6. I also search for Wayfinding: People, Signs and Architecture, which you quote in your book. While it's apparently "available," it's in the dreaded N section. Oversized books. Nothing in this section is remotely organized because the books are all too massive to wrangle into a neat and organized shelf system. I sprawl on the floor and stand on my tip toes, but I fear that the Wayfinding Bible is, in fact, un-find-able.

7. At the check-out counter, the librarian stamps the back of all four of the books I'm checking out (the other three are for other classes) and looks at me strangely. "What?" I ask, thinking I have an $80 late fee. "Right here, right now, is the first time any of these four books have ever been checked out." We stand there in silence for a moment just to commemorate the occasion.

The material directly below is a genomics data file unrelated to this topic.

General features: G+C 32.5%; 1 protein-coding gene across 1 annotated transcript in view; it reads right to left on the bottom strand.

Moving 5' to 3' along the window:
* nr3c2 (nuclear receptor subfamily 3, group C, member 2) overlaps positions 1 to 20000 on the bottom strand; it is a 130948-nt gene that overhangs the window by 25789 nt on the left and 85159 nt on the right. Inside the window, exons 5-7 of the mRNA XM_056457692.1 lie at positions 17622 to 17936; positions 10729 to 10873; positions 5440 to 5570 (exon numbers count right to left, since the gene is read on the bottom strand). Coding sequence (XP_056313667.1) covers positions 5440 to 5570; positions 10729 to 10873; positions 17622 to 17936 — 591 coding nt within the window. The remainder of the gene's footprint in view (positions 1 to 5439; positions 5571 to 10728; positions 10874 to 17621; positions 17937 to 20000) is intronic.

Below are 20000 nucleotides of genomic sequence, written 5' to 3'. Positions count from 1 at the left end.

8. Ten minutes later in the Starbucks next to the library, I read about how unlikely it is for me to have found your book. I could have won the lottery instead.

There you go. That's how I found your book. Does that make you think twice about ever publishing a book in large format? Since this all just happened a few hours ago, I haven't read the entirety of your book. I plan to. I'm scanning through your borg/blog/thing right now and some of the links you've posted. Since you are currently my one and only source and I've decided I like both you and your lemur (and the new polar bear), I'm going to quote you. But do you think you could say something that applies to wayfinding within museums or museum exhibitions?